NBA

What happened to Malik Monk?

The consensus was that the Hornets walked away from the 2017 NBA Draft as clear winners. For a team that has struggled to add high-level talent through the draft, they got a top-10 talent with the 11th overall pick in Malik Monk.

Monk wasn’t considered a flawless player heading into the process — the biggest criticism at the time was that he’s an undersized shooting guard who lacks the polish to play point guard — but it was believed the Arkansas native had an NBA-ready jump shot and the raw talent needed to develop into a dynamic guard. It gave him the tools to make an immediate impact on a team looking to make the playoffs this season and the potential to raise their ceiling considerably down the road.

You wouldn’t know that based on how Monk has played this season, though. Heading into Charlotte’s game against the Pelicans on Tuesday, he has averaged 4.8 points, 1.2 assists, 0.8 rebounds and 0.3 steals on 32.9 percent shooting from the field and 30.8 percent shooting from the perimeter. The only rookie to have scored at least 100 total points on the season less efficiently is Semi Ojeleye, who was selected in the second round of the same draft. Take it a step further, and only a handful of players in the entire league currently have a worse true shooting percentage than Monk.

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Those are some concerning shooting numbers for someone who had the reputation of being one of the best shooters in his class. Monk has made a decent amount of his catch-and-shoot 3-point attempts with the Hornets, but they’ve only made up a quarter of his shot attempts. He’s been far more likely to pull-up off the dribble, where he’s made 30.2 percent of his attempts from 2-point range and 26.0 percent of his attempts from 3-point range. The combination gives him an effective field goal percentage of 34.5 percent on pull-ups, putting him on the same page as the likes of James Johnson, Dennis Smith Jr. and Ben Simmons.

While the volume is probably higher than it should be — his reliance on mid-range pull-ups in particular keeps him from making more plays at the basket — those are important shots for Monk’s development. After playing shooting guard at Kentucky, Monk has logged nearly half of his minutes at point guard this season. It’s the reason he’s gone from creating 10.5 percent of his offense in isolation and the pick-and-roll in college to 39.1 percent in the NBA. (John Calipari used him more as a traditional shooting guard at Kentucky, having him spot-up 29.9 percent of the time and run off of screens 15.8 percent of the time. Those plays have combined to represent 36.3 percent of his offense with the Hornets this season).

If Monk is to become a combo guard as opposed to a traditional shooting guard in the NBA — probably the right move considering he’s only 6-foot-3 with a 6-foot-4 wingspan — developing into a three-level scorer will help him reach his full potential as a pick-and-roll and isolation scorer.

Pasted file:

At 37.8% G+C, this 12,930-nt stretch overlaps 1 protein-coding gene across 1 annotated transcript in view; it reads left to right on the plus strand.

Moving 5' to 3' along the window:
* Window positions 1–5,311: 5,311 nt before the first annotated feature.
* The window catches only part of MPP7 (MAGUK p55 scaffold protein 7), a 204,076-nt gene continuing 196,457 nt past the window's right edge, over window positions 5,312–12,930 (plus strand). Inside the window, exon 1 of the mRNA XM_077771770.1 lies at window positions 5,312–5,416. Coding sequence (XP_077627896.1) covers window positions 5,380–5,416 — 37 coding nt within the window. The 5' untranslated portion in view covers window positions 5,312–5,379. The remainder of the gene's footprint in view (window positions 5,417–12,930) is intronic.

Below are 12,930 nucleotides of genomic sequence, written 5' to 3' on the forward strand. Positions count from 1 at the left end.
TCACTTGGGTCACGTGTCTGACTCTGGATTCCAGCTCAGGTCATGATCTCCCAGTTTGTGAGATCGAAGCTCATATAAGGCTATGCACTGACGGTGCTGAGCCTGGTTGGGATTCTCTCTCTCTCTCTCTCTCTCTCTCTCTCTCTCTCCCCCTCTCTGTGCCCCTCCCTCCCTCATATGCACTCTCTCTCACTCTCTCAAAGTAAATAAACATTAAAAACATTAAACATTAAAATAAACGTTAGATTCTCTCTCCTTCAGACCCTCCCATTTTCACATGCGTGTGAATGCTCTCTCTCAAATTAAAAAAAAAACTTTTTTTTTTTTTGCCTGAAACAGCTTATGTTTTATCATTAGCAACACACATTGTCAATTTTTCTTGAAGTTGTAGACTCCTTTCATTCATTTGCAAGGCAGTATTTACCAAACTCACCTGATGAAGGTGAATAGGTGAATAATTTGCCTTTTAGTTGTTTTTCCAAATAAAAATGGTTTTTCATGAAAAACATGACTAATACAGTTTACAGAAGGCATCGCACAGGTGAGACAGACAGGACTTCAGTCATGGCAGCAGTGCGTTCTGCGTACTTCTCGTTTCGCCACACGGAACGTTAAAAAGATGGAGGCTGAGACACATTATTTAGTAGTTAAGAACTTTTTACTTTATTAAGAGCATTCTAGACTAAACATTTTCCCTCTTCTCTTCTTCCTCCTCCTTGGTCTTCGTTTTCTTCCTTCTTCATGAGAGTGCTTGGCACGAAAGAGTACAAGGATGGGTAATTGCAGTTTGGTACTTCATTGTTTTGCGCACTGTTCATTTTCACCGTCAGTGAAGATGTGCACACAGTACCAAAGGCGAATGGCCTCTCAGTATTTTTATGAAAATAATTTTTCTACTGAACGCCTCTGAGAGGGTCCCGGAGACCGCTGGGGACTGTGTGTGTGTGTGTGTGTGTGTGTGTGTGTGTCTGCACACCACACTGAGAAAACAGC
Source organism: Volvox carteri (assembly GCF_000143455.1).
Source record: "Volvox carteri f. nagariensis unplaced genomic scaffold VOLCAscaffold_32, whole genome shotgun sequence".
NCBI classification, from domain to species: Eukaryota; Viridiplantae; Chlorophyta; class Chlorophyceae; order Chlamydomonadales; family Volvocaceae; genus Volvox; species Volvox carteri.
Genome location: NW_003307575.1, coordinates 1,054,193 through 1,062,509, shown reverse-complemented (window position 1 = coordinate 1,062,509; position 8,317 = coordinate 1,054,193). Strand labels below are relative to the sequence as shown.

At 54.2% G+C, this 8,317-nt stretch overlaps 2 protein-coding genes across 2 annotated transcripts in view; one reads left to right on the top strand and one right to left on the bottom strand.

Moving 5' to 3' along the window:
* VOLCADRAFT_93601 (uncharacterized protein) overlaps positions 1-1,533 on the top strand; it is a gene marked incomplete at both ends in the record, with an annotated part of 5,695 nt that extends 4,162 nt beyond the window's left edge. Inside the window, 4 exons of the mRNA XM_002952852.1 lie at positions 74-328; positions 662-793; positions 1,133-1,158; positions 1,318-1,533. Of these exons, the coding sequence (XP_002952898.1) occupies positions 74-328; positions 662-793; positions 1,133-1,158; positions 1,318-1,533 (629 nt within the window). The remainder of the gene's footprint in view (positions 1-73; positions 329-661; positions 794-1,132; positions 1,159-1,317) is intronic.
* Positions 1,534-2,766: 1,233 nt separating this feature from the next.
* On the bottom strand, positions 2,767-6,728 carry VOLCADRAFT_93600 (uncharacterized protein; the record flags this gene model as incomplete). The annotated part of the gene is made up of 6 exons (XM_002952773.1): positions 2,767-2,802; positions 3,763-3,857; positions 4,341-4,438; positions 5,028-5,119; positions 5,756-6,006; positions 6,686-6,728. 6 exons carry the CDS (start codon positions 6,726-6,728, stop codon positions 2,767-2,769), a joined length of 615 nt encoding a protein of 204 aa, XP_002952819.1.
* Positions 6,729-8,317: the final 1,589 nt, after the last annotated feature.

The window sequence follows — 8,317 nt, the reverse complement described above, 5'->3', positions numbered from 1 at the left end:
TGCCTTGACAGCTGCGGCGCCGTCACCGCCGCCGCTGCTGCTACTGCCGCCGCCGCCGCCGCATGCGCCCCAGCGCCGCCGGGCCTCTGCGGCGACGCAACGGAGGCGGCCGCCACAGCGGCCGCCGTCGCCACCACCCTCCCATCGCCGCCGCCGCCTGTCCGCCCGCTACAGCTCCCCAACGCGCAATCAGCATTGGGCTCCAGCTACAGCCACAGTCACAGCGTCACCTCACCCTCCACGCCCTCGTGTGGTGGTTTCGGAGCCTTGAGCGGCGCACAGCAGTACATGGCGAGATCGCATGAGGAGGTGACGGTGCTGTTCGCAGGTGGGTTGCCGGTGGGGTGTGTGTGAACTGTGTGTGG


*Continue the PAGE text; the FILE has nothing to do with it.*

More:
Since most rookie point guards struggle to make an immediate impact in those areas, it’s no surprise that someone who is transitioning from shooting guard to point guard would struggle even more. The difference with Monk is he hasn’t had an opportunity to play through his mistakes. Whereas Dennis Smith Jr. and De’Aaron Fox have started for most, if not all, of the season, Monk has seen his playing time dwindle from 21.8 minutes per game in October to 5.5 minutes per game in February. It’s only now that Michael Carter-Williams has been ruled out for the remainder of the season that Monk is getting an opportunity to play again.

With the Hornets all but out of the Eastern Conference playoff race, Steve Clifford’s intention over the next month is to make Monk’s life as simple as possible when he is on the floor by running less sets and encouraging him to look for his own shot when he has the ball. The results haven’t been great in his last three games — Monk has averaged 8.7 points on 37.9 percent shooting from the field — and yet he has shown some flashes of what he could be.

Monk’s first basket against the 76ers on March 6, for example, came on this slick drive:

Later in the same game, Monk had this explosive putback following a missed shot by Treveon Graham:

Two nights later, Monk scored 13 points and dished out five assists in one of his best all-around efforts of the season:

Monk then made a couple of pull-up jump shots against the Suns on March 10, including this one against Tyson Chandler in isolation:

The talent is clearly there for Monk to be a special offensive player. As bad as the on-court results have been this season, he’s still an explosive guard who has an incredibly smooth shooting stroke and the skills to make basic plays for himself and others off the dribble. He’s not shooting the ball well enough to be a full-time shooting guard and he’s not making plays consistently enough with the ball in his hands to be a full-time point guard — something Clifford alluded to in January when he told The Charlotte Observer’s Rick Bonnell that Monk is a shot-maker whose simply not making shots — but some of that is to be expected from a 20-year-old rookie, especially one who spent his offseason recovering from an ankle injury.

What’s important for the final 14 games of this season is Monk gets an opportunity to play through his mistakes in ways he wasn’t able to earlier in the season. Because if he can end the season on a positive note by building on what he’s shown over the last four games, it will set him up nicely for his sophomore season. And seeing as Carter-Williams’ contract with the Hornets expires at the end of this season, the backup point guard is Monk’s for the taking again.